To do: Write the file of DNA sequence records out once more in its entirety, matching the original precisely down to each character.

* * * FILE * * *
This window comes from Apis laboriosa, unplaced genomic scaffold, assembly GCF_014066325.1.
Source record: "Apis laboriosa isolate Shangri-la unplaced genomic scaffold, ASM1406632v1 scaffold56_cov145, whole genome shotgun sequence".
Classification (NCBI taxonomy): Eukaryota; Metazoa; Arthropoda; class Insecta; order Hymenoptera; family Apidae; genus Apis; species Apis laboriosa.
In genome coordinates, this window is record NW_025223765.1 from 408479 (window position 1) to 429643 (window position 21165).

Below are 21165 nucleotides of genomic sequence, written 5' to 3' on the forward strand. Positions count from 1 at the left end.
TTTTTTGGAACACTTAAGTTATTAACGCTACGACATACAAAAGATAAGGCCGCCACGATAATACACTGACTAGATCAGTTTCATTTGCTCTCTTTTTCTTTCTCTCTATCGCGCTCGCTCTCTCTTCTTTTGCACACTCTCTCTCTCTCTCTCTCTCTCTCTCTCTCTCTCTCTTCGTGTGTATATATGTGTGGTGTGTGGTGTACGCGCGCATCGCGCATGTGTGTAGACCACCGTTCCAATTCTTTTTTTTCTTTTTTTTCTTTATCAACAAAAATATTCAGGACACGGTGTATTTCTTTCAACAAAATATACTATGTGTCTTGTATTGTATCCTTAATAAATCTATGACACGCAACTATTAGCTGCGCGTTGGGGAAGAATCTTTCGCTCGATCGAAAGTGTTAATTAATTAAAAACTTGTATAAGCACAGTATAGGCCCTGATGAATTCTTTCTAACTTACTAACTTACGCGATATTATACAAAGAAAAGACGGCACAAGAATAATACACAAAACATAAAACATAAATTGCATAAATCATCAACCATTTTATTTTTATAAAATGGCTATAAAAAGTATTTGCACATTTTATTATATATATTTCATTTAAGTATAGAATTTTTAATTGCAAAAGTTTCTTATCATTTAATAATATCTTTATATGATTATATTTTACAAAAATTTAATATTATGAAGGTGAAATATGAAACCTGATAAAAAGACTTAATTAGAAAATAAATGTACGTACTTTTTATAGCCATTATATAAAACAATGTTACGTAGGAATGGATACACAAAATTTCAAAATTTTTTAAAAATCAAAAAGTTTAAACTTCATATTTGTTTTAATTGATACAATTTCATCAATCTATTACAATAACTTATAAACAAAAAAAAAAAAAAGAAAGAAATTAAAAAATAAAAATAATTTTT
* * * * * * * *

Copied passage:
This window comes from Apis laboriosa, unplaced genomic scaffold, assembly GCF_014066325.1.
Source record: "Apis laboriosa isolate Shangri-la unplaced genomic scaffold, ASM1406632v1 scaffold56_cov145, whole genome shotgun sequence".
Classification (NCBI taxonomy): Eukaryota; Metazoa; Arthropoda; class Insecta; order Hymenoptera; family Apidae; genus Apis; species Apis laboriosa.
In genome coordinates, this window is record NW_025223765.1 from 408479 (window position 1) to 429643 (window position 21165).

Below are 21165 nucleotides of genomic sequence, written 5' to 3' on the forward strand. Positions count from 1 at the left end.
TTTTTTGGAACACTTAAGTTATTAACGCTACGACATACAAAAGATAAGGCCGCCACGATAATACACTGACTAGATCAGTTTCATTTGCTCTCTTTTTCTTTCTCTCTATCGCGCTCGCTCTCTCTTCTTTTGCACACTCTCTCTCTCTCTCTCTCTCTCTCTCTCTCTCTCTCTTCGTGTGTATATATGTGTGGTGTGTGGTGTACGCGCGCATCGCGCATGTGTGTAGACCACCGTTCCAATTCTTTTTTTTCTTTTTTTTCTTTATCAACAAAAATATTCAGGACACGGTGTATTTCTTTCAACAAAATATACTATGTGTCTTGTATTGTATCCTTAATAAATCTATGACACGCAACTATTAGCTGCGCGTTGGGGAAGAATCTTTCGCTCGATCGAAAGTGTTAATTAATTAAAAACTTGTATAAGCACAGTATAGGCCCTGATGAATTCTTTCTAACTTACTAACTTACGCGATATTATACAAAGAAAAGACGGCACAAGAATAATACACAAAACATAAAACATAAATTGCATAAATCATCAACCATTTTATTTTTATAAAATGGCTATAAAAAGTATTTGCACATTTTATTATATATATTTCATTTAAGTATAGAATTTTTAATTGCAAAAGTTTCTTATCATTTAATAATATCTTTATATGATTATATTTTACAAAAATTTAATATTATGAAGGTGAAATATGAAACCTGATAAAAAGACTTAATTAGAAAATAAATGTACGTACTTTTTATAGCCATTATATAAAACAATGTTACGTAGGAATGGATACACAAAATTTCAAAATTTTTTAAAAATCAAAAAGTTTAAACTTCATATTTGTTTTAATTGATACAATTTCATCAATCTATTACAATAACTTATAAACAAAAAAAAAAAAAAGAAAGAAATTAAAAAATAAAAATAATTTTT